Changes in the environmental and social realms as a rule interact, sometimes with conflicts and increased risk as a result, and the emphasis here is on management of such conflicts and risks. In practical terms, conflict management together with social and environmental risk management amount to an exercise in identifying concrete incentives, constraints and conditions for social and environmental sustainability. Risk and conflict management thus involve assessing, mitigating and monitoring risks. Analysis of risk is often done in connection with addressing the impacts of specific development projects or investment operations, and can be done throughout the project cycle.
Sources: Borrini-Feyerabend (1996, 1997); Impact Assessment Inc. and Supras Consult et al (2006); Soeftestad (2004); Soeftestad, Alanon and Diz et al (2004). [access]
Networks and networking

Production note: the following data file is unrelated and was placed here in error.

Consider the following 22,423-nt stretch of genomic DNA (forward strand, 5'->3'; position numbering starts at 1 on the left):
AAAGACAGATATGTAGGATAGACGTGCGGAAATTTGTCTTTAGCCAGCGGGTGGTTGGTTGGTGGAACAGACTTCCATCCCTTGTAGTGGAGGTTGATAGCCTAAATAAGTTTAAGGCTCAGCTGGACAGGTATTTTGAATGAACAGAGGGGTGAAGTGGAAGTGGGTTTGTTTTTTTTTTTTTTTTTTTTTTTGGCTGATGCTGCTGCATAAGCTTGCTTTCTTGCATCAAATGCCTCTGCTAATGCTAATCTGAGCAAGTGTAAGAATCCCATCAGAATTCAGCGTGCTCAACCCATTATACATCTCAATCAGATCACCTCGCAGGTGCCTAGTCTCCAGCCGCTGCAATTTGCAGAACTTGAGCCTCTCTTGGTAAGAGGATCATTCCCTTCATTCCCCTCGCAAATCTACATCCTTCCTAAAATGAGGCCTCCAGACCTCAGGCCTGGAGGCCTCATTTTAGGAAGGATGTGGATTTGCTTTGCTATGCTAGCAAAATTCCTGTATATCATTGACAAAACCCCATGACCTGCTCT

As the number of involved stakeholders increase, that is, as the level of fragmentation of the social field increases, with a growing number of groups and categories holding opposing and/or conflicting views, the challenges to creating and maintaining communication – as a necessary precursor to achieving understanding, and hopefully agreement and unity – also increase. While social networks that facilitate such communication is a part of social organization and everyday life at the local level, at higher levels they have to be created and managed. The advent of information and communication technology is proving to represent a watershed in establishing networks, and in networking between often disparate stakeholders. Networks in general are in the business of knowledge management. Networks can contribute greatly to creating and maintaining transparency and governance and, by extension, contribute to sustainable development and poverty reduction. As with all social engineering, networking by means of ICT requires insights in various areas of the human condition complemented by strong negotiation skills, that is, strategic communication.